Depending on your project's goals, you can gain significant advantages. For example, if you have a lot of dynamic information that needs to be updated every time a user visits a page, standalone mode might be your choice, as SSR shines in this area. If you plan to have a complex API, standalone mode also performs noticeably better. And this is not even to mention how inconvenient it is to maintain a constant connection with databases if you're working with the default Next.js serverless environment.

However, the stand-alone mode also has its drawbacks. You will need to manage the environment yourself, maintain servers, and configure caching, which is a crucial part of modern web applications. These tasks are complex and require skilled developers at the helm.

Typical signs indicating a problem in this area include:

  • Slow SSR performance
  • High hosting costs
  • Limitations in API development
  • Problems with database connections

Missed Optimization Opportunities

Despite Next.js having excellent documentation, which their team deserves praise for, many either do not familiarize themselves with it or simply choose not to utilize all the capabilities of this framework. In this section, we will discuss commonly overlooked features.

One of the most common issues is image optimization. Although Next.js includes a built-in component that solves 90% of problems, we still often see it underused in most projects.

Another widespread issue is the presence of many unoptimized scripts for which there is a special component that significantly improves performance when used correctly. Learn more about this feature here.

Beyond what's described above, it's crucial to consider how you write your CSS, as it's likely a render-blocking resource (along with your project's fonts), severely impacting your site's overall speed by delaying FCP and other metrics, though there's essentially nothing stopping them.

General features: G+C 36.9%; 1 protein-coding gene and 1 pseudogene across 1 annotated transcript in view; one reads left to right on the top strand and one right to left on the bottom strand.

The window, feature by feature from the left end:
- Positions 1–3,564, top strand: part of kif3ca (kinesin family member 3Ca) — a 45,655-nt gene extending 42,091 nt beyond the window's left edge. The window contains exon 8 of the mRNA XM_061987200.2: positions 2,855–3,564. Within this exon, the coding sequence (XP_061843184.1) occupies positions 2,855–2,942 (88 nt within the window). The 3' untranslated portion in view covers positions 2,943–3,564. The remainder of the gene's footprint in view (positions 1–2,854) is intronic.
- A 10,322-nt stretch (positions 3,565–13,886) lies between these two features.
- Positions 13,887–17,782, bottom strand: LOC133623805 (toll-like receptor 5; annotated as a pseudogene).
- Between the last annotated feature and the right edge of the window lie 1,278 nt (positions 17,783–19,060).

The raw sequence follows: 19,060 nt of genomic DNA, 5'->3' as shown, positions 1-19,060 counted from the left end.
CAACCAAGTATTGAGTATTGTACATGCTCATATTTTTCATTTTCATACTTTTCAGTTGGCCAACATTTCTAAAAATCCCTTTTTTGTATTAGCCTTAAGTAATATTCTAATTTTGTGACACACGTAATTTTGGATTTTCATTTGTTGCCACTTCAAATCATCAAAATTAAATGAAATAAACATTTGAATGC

The last point worth mentioning is that, although Next.js mostly delivers markup straight from the server, it does not negate the ability to work with client-side navigation, which speeds up the process for users by several times! Not to mention, it also reduces the load on servers. To achieve this, you must use the Next Link component correctly.

In conclusion, Next.js is a feature-rich framework. By overlooking any of its features, unfortunately, you risk not only losing improvements in user experience but also money.


The issues described above can certainly be considered critical. Each significantly impacts the performance of your resource. However, even if everything is in order with them, there is always room for improvement, as every project is unique in the tools it uses and its concept.

Unfortunately, nowadays, Next.js requires a deep understanding of its features if you want to get what you expect from it, as missteps are easily made.

If you're wondering whether your project is in good shape, feel free to contact us for a NextJS Performance audit. Our engineers are experts in this framework and would be happy to assist you.


Alex Hramovich

Alex Hramovich

TechLead at FocusReactive